3. While vendors are only interested in aggregate data, operators need to have very detailed information. Which leads me to raising a point about MDFs in buildings. As the world became more data centric, what became increasingly important is what we call "network tails". Before Fibre-to-the-Curb (FTTC) was available, the network tails is what cost most companies and service providers a great deal of money- how to carry that data traffic to the last mile or last half mile. MDF stands for Main Distribution Frame and is typically a room located in the basement of a substantial building where there is substantial data traffic entering or exiting that company/building. Here is what an MDF looks like below.
Courtesy: Gregg Williams

Courtesy: Gregg Williams

It goes without saying that through Snowden's revelations we realise that governments are constantly watching us, and perhaps colluding to do so through their foreign acts in one another's jurisdictions. For example, the US used FISA as a reason for obtaining the CDRs, Australia will probably use another foreign intelligence act, and the UK another etc. By sharing this data they are then able to maintain they have abided by their countries laws and statutes.

When we were selling DMS switches worldwide, the switch would have to be compliant with local jurisdictions- e.g. in the USA it was CALEA at the time. If the technology was not compliant with the local jurisdiction then it could not be sold to customers in that country.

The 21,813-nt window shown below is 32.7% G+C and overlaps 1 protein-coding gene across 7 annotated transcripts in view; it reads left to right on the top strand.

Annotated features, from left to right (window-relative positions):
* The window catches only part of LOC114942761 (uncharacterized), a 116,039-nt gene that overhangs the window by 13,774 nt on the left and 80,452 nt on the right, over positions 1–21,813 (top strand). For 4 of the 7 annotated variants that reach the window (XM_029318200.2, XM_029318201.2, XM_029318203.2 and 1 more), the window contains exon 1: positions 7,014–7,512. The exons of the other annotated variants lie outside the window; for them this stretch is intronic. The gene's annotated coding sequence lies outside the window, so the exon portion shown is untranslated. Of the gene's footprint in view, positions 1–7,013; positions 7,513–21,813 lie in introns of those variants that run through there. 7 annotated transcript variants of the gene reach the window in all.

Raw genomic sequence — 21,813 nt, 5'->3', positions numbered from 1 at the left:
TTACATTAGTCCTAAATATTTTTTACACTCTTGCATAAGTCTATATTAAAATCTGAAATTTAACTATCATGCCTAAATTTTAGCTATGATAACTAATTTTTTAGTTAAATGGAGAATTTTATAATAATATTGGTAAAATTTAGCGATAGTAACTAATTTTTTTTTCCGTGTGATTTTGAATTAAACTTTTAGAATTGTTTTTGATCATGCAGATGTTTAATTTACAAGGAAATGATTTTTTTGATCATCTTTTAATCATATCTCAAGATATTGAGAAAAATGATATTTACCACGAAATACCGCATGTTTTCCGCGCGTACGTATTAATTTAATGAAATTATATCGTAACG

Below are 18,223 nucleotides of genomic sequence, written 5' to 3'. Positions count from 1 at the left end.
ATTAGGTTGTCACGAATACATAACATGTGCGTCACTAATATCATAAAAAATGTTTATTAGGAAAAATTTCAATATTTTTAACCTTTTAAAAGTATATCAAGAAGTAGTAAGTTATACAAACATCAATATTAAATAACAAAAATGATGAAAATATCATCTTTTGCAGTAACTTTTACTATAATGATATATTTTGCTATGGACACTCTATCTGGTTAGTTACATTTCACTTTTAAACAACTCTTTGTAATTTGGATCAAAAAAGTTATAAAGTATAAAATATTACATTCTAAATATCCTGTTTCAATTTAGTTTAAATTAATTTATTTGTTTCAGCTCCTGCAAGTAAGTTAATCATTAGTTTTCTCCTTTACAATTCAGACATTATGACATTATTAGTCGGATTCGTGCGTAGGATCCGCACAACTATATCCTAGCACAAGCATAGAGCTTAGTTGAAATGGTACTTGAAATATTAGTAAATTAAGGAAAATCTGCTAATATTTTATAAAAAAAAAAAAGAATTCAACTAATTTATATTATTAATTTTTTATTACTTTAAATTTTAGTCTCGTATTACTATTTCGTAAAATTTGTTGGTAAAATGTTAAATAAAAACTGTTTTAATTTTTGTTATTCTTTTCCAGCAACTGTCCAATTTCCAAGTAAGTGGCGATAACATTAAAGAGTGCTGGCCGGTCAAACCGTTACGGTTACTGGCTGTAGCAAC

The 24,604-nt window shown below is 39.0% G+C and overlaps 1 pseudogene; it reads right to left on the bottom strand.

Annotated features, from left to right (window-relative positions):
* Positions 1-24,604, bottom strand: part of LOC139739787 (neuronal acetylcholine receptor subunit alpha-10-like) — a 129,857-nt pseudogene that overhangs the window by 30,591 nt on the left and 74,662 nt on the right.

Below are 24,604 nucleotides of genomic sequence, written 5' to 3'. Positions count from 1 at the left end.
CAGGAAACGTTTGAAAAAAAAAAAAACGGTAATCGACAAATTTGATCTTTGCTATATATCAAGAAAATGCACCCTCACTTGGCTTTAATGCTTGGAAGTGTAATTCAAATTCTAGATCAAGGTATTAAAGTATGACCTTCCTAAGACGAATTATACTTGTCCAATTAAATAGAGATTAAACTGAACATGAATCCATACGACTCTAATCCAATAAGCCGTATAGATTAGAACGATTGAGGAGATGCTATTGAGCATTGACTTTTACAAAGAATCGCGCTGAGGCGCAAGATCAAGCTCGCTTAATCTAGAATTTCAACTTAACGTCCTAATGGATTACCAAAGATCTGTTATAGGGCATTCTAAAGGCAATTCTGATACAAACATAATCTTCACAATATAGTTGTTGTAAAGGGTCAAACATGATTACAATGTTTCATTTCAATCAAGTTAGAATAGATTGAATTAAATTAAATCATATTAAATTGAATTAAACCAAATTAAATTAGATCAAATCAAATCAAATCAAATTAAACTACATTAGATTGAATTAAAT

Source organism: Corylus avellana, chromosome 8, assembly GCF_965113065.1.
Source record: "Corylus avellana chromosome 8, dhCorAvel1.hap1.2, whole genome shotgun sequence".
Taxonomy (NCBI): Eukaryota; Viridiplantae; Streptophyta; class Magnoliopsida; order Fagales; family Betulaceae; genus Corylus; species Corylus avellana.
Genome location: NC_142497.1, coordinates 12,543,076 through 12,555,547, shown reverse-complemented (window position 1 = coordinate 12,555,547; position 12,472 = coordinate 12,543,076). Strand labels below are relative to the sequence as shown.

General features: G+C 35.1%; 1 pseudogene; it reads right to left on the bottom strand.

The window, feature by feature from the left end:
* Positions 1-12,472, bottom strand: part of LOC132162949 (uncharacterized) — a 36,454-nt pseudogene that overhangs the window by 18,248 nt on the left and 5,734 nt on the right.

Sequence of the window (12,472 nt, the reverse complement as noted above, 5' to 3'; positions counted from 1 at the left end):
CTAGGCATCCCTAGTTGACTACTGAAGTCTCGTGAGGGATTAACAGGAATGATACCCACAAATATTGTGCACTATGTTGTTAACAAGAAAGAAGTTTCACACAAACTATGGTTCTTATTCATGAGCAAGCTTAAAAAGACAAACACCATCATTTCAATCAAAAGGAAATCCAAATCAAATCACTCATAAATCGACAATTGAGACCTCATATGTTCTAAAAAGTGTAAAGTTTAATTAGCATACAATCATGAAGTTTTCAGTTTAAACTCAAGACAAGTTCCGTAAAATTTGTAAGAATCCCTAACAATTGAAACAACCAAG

Now- as we have moved on with technology, here is where I make the claim that Snowden's revelations are just the tip of the iceberg. 

We are now carrying smart phones that come jam packed with sensors. If we believe that our data is NOT being profiled by at least our service provider or operator, then we are pretty much behind the times. Our service providers know when we switch on our phones and turn them off again, when we "pull" or "push" data to the handset (e.g. do a get request using Mobile Internet), how fast we are moving, and through location-based data make an inference on our mode of transport. If we push data to the Cloud using our mobile (e.g. to Facebook or Picasa or Flickr) then you can rest assured that your data could even be subpoenaed in the future for use as evidence based on the scene of a crime (time and date stamp of where you were when you took that photo). See my presentation and the panel I was hosting at the CEPS meeting on policing and human rights.

Courtesy: Katina Michael

Courtesy: Katina Michael

All of this is known explicitly as human activity monitoring. It is what predated the quantified self movement- QS is not new as some would have you believe. MG Michael and I guest edited a whole special issue on this theme in the Journal of Location Based Services. See our editorial on "The Social and Behavioral Implications of Location-Based Services" in issue 5 (2011) among the other critical papers in that issue.

It is really important that we acknowledge that the NSA, and other intelligence organisations can know a lot more about us than our call detail records- if they want to, on the consumer side they can know a lot more about our every touchpoint and interaction with our handset (and subsequently the Cloud), and on the business side, not only recognise  where our data traffic is heading and where it is coming from but what is in the content itself. A new breed of forensic scientists are emerging and they are not specialists in DNA analysis, but specialist in the digital realm.